(TRENTON) – Legislation sponsored by Assembly Democrats Vince Mazzeo, Bob Andrzejczak, Andrew Zwicker, Bruce Land, Dan Benson & Joann Downey to require schools to maintain a supply of an opioid antidote was approved Thursday by a Senate panel.
The bill (A-542) would require high schools to maintain a supply of naloxone hydrochloride, or a similar opioid antidote, and permit the school nurse to administer the antidote to a student or staff member who is experiencing an overdose. The board of education may designate additional employees who may be trained and authorized to administer the antidote in the absence of the nurse.
“The harsh reality is that opioids are killing thousands of people in this country, many of them young people,” said Mazzeo (D-Atlantic). “Narcan has been proven to save lives. Having it readily available in schools can help ensure that our schools are ready to respond in every emergency situation.”
“Schools should be equipped to deal with overdoses in the same way they are prepared to deal with life-threatening incidents like allergic reactions and cardiac arrest,” said Lagana (D-Bergen/Passaic). “If we have a means to save a child, there is no reason why we shouldn’t use it.”
“Loved ones often don’t know that a child is using drugs until it is too late,” said Andrzejczak (D-Cape May/Atlantic/Cumberland). “Given the current crisis situation, schools should be on alert and equipped to act if a student or anyone else at the school has an overdose.”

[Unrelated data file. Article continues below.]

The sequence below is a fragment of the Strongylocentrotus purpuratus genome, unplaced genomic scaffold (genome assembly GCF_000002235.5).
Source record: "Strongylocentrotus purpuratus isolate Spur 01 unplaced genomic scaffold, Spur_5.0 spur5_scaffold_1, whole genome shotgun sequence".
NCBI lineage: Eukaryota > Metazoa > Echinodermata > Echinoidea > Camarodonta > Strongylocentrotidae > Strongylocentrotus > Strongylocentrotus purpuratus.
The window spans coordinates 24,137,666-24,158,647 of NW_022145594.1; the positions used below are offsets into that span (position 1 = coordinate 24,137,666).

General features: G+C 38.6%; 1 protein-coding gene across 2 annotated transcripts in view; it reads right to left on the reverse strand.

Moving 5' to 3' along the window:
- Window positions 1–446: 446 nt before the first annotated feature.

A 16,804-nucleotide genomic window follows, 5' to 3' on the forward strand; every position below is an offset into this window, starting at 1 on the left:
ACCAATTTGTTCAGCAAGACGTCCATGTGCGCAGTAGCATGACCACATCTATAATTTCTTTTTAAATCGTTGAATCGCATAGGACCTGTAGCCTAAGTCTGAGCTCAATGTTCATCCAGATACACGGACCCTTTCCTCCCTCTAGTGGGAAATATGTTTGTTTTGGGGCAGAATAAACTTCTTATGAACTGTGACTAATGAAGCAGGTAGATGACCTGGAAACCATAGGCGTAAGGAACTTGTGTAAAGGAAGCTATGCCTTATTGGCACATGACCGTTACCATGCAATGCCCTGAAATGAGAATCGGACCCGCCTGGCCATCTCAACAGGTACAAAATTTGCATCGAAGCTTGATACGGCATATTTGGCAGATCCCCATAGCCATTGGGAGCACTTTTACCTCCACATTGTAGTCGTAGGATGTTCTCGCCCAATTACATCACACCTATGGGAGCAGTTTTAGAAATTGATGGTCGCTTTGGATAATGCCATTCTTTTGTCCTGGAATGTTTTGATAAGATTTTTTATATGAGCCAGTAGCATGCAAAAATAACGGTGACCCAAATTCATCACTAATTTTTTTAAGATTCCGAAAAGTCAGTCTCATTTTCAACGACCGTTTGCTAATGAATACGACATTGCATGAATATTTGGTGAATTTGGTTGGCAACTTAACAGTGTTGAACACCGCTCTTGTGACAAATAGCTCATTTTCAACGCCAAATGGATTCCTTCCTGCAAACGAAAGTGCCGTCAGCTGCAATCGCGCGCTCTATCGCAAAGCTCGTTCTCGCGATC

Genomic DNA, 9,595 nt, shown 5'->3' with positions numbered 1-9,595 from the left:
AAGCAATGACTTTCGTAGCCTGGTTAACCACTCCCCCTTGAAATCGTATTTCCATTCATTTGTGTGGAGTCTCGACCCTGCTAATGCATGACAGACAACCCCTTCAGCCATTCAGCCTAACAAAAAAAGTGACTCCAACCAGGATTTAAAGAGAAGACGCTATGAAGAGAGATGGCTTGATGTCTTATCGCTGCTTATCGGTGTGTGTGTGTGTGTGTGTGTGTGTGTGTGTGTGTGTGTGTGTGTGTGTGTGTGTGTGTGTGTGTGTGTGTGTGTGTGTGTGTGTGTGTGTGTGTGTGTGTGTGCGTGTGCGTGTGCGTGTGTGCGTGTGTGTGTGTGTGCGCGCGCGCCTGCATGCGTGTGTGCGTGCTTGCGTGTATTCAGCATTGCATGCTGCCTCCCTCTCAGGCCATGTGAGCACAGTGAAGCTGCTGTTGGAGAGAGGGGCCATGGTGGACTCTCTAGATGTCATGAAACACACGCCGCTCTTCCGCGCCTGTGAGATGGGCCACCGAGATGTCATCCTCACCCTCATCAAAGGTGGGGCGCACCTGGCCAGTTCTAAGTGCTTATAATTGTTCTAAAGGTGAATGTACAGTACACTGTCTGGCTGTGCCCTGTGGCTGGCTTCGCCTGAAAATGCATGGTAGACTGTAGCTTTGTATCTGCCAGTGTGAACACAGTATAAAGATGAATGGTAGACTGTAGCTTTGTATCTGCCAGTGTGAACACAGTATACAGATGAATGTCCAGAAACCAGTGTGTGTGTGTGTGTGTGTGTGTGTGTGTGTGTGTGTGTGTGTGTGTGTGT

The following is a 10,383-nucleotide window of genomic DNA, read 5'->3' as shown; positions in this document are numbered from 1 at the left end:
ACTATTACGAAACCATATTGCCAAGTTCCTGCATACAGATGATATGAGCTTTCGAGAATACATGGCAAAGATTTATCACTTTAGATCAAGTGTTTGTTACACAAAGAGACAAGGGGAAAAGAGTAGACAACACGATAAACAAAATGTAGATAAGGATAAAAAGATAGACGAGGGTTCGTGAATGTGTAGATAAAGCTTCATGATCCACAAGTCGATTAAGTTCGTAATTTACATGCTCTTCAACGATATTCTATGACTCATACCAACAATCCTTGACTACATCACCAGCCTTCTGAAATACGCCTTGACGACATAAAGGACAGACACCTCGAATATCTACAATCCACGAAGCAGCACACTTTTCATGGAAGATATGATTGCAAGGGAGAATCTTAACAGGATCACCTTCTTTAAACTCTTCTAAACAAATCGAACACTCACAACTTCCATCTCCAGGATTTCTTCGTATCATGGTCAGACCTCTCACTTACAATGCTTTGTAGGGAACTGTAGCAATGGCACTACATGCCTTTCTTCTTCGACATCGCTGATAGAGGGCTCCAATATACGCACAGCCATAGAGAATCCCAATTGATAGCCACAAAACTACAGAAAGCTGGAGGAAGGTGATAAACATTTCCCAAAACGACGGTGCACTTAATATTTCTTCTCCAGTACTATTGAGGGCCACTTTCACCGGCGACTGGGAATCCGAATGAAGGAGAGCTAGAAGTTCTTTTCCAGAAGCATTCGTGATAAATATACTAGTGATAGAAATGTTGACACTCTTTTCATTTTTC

“Our response to the opioid epidemic in New Jersey must go beyond ‘Just say no,'” said Zwicker (D-Hunterdon/Mercer/Middlesex/Somerset). “Having Narcan in schools is one element of a larger comprehensive effort to stem the tide of this enormous public health challenge.”
“We have a responsibility to ensure the safety of our students,” said Land (D-Cape May/Atlantic/Cumberland). “That includes being ready and able to administer life-saving medication to reverse a drug overdose.”
“Narcan is a resource that we’ve seen save lives as New Jersey works to overcome a major problem with opioid drugs,” said Benson (D-Mercer/Middlesex) “Making this antidote available in schools will ensure that school nurses can take action to help students in a crisis.”
“Ideally, no student would use drugs, but the reality is that kids in New Jersey – whether their parents know it or not – are using them and are dying,” said Downey (D-Monmouth). “This legislation acknowledges that hard truth and responds accordingly.”
The bill was approved today by the Senate Education Committee. It was approved 72-0 by the full Assembly on June 7, and now awaits further consideration by the Senate.